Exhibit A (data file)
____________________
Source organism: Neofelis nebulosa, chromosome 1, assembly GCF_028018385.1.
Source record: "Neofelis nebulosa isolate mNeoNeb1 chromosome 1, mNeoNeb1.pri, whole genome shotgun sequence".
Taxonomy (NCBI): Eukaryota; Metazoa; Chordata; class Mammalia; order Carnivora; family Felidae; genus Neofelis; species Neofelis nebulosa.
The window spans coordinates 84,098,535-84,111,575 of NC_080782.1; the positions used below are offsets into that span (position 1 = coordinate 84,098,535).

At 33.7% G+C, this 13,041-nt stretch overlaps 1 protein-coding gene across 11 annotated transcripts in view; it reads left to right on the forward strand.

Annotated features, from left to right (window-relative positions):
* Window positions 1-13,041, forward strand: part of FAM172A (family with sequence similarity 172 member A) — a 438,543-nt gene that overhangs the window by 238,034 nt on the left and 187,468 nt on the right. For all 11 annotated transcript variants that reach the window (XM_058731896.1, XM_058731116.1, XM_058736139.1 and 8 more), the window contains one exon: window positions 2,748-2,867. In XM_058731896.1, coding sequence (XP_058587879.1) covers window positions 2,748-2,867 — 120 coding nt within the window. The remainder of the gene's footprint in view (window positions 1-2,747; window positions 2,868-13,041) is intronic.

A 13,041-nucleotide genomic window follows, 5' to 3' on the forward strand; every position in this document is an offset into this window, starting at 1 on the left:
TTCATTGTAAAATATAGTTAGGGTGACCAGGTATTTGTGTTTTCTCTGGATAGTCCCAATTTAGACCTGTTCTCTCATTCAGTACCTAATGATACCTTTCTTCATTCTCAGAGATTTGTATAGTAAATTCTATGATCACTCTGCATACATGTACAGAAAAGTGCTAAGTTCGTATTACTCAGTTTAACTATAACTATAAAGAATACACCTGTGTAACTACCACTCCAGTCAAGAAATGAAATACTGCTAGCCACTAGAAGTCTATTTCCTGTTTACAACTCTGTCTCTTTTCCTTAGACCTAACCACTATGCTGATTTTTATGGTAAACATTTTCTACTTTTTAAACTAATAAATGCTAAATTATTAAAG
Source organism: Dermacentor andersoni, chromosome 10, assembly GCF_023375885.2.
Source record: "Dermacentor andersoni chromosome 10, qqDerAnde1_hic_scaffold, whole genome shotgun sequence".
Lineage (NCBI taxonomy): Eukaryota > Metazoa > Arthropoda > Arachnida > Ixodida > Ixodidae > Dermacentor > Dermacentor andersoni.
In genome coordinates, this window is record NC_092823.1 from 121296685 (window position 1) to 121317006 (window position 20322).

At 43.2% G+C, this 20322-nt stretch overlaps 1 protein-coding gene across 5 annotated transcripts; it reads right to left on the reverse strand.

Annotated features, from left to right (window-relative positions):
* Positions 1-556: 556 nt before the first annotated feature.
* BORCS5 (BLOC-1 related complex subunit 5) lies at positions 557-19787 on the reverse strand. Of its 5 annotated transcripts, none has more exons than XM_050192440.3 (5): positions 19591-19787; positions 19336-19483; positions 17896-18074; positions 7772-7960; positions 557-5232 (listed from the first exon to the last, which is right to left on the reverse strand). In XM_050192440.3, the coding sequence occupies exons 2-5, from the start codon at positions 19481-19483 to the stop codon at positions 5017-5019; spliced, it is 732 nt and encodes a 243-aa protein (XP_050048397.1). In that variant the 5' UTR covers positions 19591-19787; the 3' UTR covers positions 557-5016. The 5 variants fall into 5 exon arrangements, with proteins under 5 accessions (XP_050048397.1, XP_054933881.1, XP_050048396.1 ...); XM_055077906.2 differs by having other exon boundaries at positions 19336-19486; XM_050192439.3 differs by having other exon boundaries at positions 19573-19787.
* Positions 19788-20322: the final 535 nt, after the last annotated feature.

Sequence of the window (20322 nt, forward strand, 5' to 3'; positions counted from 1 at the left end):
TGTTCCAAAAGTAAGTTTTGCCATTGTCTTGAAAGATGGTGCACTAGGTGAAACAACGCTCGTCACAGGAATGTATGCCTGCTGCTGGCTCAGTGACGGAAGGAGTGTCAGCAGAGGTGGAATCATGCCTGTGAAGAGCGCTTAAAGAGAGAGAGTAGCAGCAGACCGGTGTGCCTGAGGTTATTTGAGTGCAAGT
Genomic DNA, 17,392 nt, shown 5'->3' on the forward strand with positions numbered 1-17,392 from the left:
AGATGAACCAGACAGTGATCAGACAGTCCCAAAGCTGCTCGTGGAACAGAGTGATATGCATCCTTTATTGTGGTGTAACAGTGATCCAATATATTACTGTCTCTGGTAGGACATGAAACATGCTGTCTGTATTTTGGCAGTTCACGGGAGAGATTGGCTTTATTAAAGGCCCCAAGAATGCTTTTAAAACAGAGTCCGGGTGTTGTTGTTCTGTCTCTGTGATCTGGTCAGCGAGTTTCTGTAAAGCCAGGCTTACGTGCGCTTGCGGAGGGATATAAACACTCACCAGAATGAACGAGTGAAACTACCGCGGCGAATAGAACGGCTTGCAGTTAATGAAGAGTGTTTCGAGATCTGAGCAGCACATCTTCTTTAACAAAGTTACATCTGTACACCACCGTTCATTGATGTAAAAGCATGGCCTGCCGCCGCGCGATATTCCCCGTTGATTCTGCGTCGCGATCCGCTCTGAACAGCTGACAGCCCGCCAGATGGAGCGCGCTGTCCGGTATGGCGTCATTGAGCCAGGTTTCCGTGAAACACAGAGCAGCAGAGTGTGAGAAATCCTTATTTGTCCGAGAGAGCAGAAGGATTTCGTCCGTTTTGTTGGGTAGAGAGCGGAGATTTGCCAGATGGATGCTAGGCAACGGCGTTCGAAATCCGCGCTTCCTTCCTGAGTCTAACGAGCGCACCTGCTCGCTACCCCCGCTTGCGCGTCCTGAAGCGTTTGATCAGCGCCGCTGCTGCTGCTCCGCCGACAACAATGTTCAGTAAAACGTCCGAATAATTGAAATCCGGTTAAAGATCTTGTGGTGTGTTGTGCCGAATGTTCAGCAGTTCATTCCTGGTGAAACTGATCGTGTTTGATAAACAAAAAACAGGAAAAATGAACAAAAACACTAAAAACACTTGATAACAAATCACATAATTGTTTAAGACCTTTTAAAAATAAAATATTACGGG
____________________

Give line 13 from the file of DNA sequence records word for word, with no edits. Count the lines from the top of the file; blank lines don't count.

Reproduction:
In genome coordinates, this window is record NC_092823.1 from 121296685 (window position 1) to 121317006 (window position 20322).